My inspiration came by seeing Twilight fans from the ages of 12 to 35 arguing over who would make a better lover, Edward or Jacob. I thought to myself, “What would happen if one of these fan-girls began a relationship with a real life vampire?”
Vampires really do exist, not in the paranormal kind of sense, but in the ritualistic sort of way.
I had an experience with one quite a few years ago when I met a girl on one of those adult meeting sites. We went out had a few drinks, some getting to know you chit-chat, and then went back to her place and we had sex. After we were done, she asked me if she could cut me and drink my blood from a cup. I was drunk and ambitious so I said “sure”. She put a tiny slice in my wrist, drained enough to swallow into a small high ball glass and drank it. When she brought me a bandage, I asked her why she did it and her reply was, “It makes me feel alive.”
At that point it was just one night stand and I was and didn’t care. It did however lead me to loosely base Matt’s character from my experience that night. On the outside he is an attractive man who comes off as a gentleman with confidence, but on the inside, he is a violent, sexual deviant with a growing lust for blood. When Emma meets him she falls in love with him, almost immediately. As his true self starts to emerge, she knows that she should leave him, but doesn’t want to be alone again. She’s a girl who thinks her dreams have come true in being with him and she doesn’t want that to end because she really has nothing else.
Q: How does this book express your thoughts?
A: Placebo is ultimately a story about addiction. Whether it is drugs, money, or the company of another person, we are all addicts in our own ways because addiction is a part of being human. Sometimes these cravings are harmless, but other times, they are not only detrimental to you, but they affect everyone around you.
Writing this book allowed me to express this thought and truly explore how people deal with their demons on an individual level. Some of us battle them successfully while others allow them to reluctantly take over. And then there are those, like Matt, who willingly become one with them.
Q: Why did you choose to publish independently?
A: After looking into it, I saw it as a challenge. The way I looked at it, I could spend months emailing agents and shipping out printed out chapters of my book in the hopes of getting it published or I could just write and take a stab at doing the marketing my myself. There are so many avenues to present your work now that even traditionally published authors are trying their hand at self publishing.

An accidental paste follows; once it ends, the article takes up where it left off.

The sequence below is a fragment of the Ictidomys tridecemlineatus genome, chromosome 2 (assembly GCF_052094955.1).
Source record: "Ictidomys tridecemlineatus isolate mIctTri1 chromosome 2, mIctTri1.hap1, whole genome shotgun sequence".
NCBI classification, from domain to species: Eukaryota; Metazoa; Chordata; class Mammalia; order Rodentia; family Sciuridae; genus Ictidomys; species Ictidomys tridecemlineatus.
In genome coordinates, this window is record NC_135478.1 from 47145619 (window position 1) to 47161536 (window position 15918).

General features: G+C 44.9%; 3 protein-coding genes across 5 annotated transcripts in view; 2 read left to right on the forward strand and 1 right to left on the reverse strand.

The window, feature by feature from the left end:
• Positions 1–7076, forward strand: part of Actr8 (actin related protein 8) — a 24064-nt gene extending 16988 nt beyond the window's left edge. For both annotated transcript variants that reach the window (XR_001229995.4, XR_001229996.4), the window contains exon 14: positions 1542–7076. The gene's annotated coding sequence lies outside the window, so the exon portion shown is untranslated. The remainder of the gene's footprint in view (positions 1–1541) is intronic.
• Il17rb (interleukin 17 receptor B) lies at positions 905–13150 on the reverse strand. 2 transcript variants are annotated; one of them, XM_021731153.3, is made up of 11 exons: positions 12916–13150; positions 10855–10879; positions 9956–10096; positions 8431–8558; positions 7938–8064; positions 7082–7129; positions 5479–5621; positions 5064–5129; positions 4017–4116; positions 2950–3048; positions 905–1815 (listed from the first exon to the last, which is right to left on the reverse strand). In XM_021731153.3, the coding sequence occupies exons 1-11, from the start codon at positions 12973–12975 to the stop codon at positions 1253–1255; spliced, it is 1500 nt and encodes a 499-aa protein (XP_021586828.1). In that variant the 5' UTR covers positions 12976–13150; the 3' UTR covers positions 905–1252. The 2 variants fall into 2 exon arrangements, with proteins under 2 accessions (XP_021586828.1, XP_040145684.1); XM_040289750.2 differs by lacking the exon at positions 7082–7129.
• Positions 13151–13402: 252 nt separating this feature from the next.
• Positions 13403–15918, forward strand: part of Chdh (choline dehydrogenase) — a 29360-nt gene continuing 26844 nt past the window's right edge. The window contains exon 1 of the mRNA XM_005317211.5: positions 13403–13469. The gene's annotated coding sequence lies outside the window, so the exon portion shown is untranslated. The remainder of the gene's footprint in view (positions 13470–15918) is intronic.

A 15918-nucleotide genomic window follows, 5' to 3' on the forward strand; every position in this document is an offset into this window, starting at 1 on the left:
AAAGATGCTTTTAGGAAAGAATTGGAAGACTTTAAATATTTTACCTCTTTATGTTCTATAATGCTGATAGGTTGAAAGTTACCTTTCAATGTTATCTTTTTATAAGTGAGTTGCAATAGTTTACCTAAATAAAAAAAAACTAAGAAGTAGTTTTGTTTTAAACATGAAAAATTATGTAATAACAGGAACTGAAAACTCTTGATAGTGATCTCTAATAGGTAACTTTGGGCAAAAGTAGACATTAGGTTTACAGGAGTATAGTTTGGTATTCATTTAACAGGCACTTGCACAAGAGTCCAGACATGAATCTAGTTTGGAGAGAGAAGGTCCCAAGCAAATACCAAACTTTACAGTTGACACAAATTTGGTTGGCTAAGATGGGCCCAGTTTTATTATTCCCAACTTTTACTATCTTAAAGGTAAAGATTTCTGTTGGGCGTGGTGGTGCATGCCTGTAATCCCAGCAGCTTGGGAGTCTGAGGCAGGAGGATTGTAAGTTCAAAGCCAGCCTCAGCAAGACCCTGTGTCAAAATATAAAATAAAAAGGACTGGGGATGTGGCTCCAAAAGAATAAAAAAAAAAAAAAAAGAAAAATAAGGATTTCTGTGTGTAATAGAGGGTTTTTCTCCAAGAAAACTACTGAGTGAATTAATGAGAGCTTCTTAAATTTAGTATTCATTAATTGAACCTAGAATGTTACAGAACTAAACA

I have put three books out since January 2011 and I wouldn’t have been able to do that through a traditional publisher as a new author. The way the business operates, it would have taken up to a year to publish my first book and I would have had to wait another year to publish my next book.
Some would say, “Well, they’d do all the marketing for you and could sell more books.” Not necessarily, just because they put your book out does not mean they will market it or market it properly. At least this way I know that it is all in my hands and if I sink, then it’s my fault. I design the covers the way I want them, set up the chapters how I see fit, and put out whatever content I like. At this point, it’s all win for me.
Q: Can you tell us about your upcoming book?
A: Sure. The working title is Suffering Makes Great Stories and it’s about a burned out rock star named Daniel who is trying to hold on to his fame in the ever-changing music business. During his plight of trying to cleanse himself from drugs and alcohol and getting his career back on track, he is being stalked by a mentally disturbed, transgendered fan, named Michele. She is convinced that all of his songs are written for her and believes that they are destined to be together. But that is only a fraction of the tale.
The main theme is personal perseverance and whether it is for the better or for the worse. It is a number of characters that are intertwined in some way as they are wading through the obstacles of their lives to follow their dreams, not matter how twisted some of their goals might be.
Placebo is available at: